If you (or your platform) are still only looking at sentiment to understand customers or employees, it’s time to drill down into the deeper detail.

Thanks to AI and machine learning, the science of text analysis is becoming increasingly intuitive when it comes to capturing and analysing qualitative feedback. However, like many other innovative technologies, the way that text analysis is actually being applied is advancing much more slowly. If you (or your platform) are still looking at sentiment, it’s time to drill down into the deeper detail and get an understanding of emotion: what your customers and employees are thinking, and how those thoughts and reactions to their experiences with your brand and are making them feel and behave.

Sentiment and emotion in insight – what’s the difference?

Sentiment is usually measured on a linear scale (from positive to negative) with a varying number of stages points along the way, usually three or four. Identifying that something you are doing is making people feel positive, negative or even neutral is certainly important.

Natural language processing (NLP, not to be confused with neuro-linguistic programming) applies context to recognise not just keywords, but also the context in which they have been used, plus any negations, conditions, qualifiers or amplifications associated with them. In short, NLP enables systems to interpret complex sentences more accurately. Instead of simply flagging the words ‘pleased’, ‘happy’ and ‘simple’, for example, it can recognise the negative positioning of comments such as “I would have been pleased”, “I found the whole thing over-simple”, “Apple has never been this bad”.

However, once you move beyond NPS and add emotion to the reporting mix, things get more interesting. Three different people recognised as expressing negative sentiments about the service they received may actually be feeling three completely different emotions, or blends of emotions, and each at different levels. For example, a late delivery could result in frustration, anger or bitter disappointment. All of which are certainly ‘not happy’, but also not the same thing or necessarily caused by the same reasons. It’s important to remember that emotions are not a subset of sentiments, as many that can be expressed as either positive or negative – consider anticipation, embarrassment, worry or surprise.

Why include emotion in text analytics?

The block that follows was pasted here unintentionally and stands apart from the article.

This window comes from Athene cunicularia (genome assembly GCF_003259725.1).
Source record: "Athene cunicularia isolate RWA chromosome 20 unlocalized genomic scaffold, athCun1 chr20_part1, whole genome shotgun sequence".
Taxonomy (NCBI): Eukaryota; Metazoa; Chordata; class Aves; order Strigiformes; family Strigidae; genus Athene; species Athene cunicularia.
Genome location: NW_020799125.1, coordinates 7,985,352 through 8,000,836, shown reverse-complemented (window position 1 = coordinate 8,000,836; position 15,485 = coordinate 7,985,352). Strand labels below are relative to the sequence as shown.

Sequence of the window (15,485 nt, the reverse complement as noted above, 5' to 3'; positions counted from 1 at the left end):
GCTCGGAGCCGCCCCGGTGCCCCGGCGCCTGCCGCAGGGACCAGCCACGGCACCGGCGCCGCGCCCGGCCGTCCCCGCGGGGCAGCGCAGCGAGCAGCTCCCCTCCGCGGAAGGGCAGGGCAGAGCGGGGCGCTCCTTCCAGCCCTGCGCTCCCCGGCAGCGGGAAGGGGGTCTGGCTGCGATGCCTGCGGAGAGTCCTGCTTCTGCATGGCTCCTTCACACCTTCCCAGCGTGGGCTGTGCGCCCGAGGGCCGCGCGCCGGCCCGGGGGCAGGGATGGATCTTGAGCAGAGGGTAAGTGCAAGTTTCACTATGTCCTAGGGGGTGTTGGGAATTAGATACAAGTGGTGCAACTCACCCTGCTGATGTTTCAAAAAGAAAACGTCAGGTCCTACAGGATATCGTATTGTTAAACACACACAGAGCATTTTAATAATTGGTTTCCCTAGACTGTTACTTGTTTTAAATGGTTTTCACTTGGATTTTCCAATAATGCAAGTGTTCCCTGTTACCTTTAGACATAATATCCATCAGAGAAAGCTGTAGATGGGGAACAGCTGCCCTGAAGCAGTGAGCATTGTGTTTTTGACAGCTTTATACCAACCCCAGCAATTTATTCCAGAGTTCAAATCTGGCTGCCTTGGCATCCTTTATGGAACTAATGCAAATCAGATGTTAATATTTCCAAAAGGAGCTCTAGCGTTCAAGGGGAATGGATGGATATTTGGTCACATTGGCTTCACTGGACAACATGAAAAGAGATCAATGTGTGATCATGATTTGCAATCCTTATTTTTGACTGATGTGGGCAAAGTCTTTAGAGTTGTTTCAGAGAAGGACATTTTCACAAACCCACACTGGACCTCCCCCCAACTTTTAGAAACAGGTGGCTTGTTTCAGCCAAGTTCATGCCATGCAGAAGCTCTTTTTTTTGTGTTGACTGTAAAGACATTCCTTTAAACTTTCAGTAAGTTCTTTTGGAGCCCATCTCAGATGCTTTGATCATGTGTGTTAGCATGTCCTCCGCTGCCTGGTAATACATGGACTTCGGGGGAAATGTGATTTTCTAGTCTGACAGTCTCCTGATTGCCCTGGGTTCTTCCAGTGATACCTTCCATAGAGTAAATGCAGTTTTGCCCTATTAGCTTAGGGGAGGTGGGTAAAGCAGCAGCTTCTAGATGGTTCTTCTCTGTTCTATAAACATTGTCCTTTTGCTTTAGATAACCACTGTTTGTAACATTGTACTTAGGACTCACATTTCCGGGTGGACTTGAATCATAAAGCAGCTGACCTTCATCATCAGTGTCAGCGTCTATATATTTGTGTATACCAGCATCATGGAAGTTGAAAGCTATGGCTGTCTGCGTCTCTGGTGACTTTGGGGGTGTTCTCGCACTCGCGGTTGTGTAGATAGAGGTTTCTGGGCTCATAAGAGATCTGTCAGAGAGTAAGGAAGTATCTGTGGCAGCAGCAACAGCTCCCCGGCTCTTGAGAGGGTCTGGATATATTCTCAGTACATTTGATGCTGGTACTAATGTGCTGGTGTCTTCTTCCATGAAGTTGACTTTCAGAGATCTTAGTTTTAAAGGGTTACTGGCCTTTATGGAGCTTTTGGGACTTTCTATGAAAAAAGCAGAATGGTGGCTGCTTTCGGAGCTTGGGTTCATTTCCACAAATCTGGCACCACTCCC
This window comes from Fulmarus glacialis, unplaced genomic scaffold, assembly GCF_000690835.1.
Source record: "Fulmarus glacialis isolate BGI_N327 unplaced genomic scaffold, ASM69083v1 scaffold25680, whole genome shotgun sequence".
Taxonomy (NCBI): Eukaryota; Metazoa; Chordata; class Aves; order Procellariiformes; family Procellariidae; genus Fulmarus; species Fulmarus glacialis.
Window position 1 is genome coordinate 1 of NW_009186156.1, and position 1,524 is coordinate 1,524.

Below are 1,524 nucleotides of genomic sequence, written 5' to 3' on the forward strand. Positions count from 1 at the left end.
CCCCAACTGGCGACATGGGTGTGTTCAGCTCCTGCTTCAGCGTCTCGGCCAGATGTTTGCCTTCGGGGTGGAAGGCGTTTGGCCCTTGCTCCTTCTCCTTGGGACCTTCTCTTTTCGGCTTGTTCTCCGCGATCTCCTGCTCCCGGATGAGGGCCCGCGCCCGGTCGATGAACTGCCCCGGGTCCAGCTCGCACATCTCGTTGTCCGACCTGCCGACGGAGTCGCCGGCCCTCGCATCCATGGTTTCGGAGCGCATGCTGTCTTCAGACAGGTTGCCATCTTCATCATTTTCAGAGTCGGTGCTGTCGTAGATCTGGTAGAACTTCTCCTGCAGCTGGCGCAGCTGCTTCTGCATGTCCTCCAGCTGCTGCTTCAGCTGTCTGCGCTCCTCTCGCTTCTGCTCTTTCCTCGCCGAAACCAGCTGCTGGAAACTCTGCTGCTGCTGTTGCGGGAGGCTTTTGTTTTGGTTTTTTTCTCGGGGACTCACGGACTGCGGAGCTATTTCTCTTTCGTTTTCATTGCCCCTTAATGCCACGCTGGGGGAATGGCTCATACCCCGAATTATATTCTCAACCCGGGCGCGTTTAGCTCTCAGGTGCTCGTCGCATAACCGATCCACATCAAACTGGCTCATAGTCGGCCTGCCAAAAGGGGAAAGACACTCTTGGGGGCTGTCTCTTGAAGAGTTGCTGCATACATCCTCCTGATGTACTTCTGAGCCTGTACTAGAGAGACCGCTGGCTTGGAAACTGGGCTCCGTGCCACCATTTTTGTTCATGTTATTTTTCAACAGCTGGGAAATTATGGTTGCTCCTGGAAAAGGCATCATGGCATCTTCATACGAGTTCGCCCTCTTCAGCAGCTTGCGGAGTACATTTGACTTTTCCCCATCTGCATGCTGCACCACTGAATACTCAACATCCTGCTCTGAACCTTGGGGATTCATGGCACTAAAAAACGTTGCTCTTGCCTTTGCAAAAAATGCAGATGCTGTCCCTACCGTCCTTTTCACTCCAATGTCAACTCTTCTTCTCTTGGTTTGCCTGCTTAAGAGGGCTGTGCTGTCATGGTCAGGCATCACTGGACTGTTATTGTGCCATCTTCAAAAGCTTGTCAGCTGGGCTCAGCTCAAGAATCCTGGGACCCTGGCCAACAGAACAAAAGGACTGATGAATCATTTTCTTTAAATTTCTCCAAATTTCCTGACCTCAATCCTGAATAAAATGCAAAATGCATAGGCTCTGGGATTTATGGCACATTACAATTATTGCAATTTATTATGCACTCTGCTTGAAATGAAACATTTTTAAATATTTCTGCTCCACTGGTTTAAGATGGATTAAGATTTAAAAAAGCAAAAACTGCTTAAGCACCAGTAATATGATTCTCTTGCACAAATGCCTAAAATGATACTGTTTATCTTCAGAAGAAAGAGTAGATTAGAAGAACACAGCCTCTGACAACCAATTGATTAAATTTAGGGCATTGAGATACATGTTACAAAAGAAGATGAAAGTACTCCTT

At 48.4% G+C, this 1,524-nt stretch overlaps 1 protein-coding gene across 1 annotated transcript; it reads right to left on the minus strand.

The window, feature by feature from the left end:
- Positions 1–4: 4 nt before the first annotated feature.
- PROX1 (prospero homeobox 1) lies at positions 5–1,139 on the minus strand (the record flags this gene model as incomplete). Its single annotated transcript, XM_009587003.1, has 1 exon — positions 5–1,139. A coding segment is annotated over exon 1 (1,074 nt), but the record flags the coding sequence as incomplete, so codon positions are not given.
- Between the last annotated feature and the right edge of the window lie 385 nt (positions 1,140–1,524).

Brand engagement is based on the emotional responses of the people you interact and transact with. It could be argued that positive and negative scores are all you need to know, but that would hardly be doing justice to all the juicy qualitative feedback that’s now available to you through text analytics. Ignoring the emotion would be like getting off the train a couple of stations short of your destination – you’re not completing the insight journey.

How can emotion be measured?

Emotics uses Plutchik’s Wheel of Emotions, which is one of the most consistently recognised and referenced models (it’s nearly as famous as Maslow’s Hierarchy of Needs, but not quite). The value of Plutchik’s Wheel of Emotions is that it can be used to identify emotional intensity (low, medium, high) and then quantify the actions that people will take. For example, you can quantify the themes that move from annoyance (low), anger (medium) to high (rage). Adoreboard’s Emotion AI places the 24 emotions into 8 Emotional Indexes and uses advanced theme detection to pinpoint specific issues to specific emotional intensities. In this way, you can quantify specific issues to action.

Plutchiks wheel emotion Emotics Adoreboard

Framework in action: Decision Ready Insights

This framework is used to measure emotional intensity about your brand, and index and benchmark how well it is performing. Crucially, that information can then be used to undertake root cause analyses that will show you exactly why people feel the way they do. This is the significant advantage of emotions analytics over and above systems that are based purely on keyword approaches, and it’s why we’re always on about the value of the decision-ready insights that result, including SWOT analysis, competitor benchmarking, customer journey mapping and measuring brand empathy. If sentiment analysis can tell you what has happened in a binary positive, negative or neutral, emotion AI upgrades this to insight and action by telling you why.

Using emotional insight to drive innovation, improvement and profitability

One of our clients used Emotics to map their customer journey and discover the pain points that were making customers hot under the collar. By taking positive action to fix the issues identified, the company was able to increase brand advocates by 500% and reduce detractors by a thumping 74%. Quantifying the emotional reaction to their messaging enabled another client to improve the way in which they communicated with their customers to improve engagement. An online organisation also managed to optimise their cost per click by 50%, significantly reduce their bounce rate and up their brand consideration by 2%, by having a clearer and much more detailed understanding of customer reactions and generating enhanced content in response.

So bear in mind that not all text analytics systems are created equal: make sure you’re capturing and analysing emotional insight to get to the heart of human experience.

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